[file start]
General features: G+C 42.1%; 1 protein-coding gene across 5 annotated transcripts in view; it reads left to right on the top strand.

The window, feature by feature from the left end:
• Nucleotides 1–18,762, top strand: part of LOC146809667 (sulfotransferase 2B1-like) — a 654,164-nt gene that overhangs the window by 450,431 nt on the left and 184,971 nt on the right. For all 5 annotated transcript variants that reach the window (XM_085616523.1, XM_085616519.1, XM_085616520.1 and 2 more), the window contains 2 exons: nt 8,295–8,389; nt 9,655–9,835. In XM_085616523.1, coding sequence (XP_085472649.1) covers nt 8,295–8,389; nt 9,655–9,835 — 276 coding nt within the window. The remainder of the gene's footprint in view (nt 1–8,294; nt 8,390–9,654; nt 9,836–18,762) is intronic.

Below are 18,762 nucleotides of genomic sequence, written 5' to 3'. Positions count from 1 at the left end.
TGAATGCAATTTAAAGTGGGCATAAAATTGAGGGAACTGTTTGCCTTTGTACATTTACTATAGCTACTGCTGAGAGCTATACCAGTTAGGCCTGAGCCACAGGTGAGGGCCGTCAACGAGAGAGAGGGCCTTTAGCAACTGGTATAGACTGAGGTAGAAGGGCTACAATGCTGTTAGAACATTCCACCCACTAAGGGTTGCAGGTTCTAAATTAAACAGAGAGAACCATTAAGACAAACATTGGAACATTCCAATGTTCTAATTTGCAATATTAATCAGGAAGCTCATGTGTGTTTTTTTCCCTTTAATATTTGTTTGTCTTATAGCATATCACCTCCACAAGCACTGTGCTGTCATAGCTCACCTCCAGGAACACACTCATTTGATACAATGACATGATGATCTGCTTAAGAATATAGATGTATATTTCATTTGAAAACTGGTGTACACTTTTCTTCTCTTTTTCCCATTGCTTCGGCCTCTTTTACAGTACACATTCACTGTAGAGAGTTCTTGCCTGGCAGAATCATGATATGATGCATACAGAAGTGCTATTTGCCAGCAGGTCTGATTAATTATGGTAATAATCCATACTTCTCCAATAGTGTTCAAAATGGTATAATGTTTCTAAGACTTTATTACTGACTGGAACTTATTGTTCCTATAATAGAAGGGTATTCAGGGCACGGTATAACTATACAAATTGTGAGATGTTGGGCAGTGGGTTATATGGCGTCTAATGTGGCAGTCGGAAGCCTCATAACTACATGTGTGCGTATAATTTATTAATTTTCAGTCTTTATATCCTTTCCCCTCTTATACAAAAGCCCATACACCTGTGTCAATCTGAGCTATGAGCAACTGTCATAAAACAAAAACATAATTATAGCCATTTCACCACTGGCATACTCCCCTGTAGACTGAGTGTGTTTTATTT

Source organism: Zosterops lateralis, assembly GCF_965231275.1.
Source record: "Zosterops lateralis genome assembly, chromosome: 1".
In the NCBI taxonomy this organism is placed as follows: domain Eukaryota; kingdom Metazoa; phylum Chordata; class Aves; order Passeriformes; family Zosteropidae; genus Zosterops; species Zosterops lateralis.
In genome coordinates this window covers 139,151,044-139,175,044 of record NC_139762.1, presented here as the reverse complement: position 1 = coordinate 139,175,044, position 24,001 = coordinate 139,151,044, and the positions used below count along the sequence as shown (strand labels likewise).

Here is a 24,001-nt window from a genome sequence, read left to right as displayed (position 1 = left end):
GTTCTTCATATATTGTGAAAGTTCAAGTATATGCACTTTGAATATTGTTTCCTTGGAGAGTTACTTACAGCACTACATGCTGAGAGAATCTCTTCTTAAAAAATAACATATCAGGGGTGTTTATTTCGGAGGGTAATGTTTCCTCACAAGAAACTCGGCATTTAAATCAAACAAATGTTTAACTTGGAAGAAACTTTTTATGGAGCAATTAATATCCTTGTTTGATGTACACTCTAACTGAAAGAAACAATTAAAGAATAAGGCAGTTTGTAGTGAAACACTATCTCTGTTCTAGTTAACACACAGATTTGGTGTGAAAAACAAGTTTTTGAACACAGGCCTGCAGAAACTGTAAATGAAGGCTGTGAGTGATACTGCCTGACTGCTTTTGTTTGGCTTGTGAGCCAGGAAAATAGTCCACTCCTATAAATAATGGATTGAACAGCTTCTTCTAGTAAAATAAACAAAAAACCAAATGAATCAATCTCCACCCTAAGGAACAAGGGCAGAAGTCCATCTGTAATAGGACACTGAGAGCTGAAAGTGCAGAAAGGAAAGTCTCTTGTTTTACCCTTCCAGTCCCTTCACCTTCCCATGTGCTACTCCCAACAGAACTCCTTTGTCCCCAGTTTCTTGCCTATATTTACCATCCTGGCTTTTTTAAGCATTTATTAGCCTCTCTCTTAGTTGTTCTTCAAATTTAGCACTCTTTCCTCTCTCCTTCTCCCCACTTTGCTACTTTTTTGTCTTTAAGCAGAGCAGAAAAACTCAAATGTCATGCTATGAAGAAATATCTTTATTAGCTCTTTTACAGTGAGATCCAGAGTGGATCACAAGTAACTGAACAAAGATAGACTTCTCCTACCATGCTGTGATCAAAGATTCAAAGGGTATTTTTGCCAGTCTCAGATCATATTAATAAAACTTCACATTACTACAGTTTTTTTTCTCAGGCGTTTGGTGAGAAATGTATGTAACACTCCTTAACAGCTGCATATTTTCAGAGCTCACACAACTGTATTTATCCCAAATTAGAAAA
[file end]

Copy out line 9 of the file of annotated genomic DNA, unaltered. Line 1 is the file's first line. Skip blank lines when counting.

In genome coordinates this window covers 139,151,044-139,175,044 of record NC_139762.1, presented here as the reverse complement: position 1 = coordinate 139,175,044, position 24,001 = coordinate 139,151,044, and the positions used below count along the sequence as shown (strand labels likewise).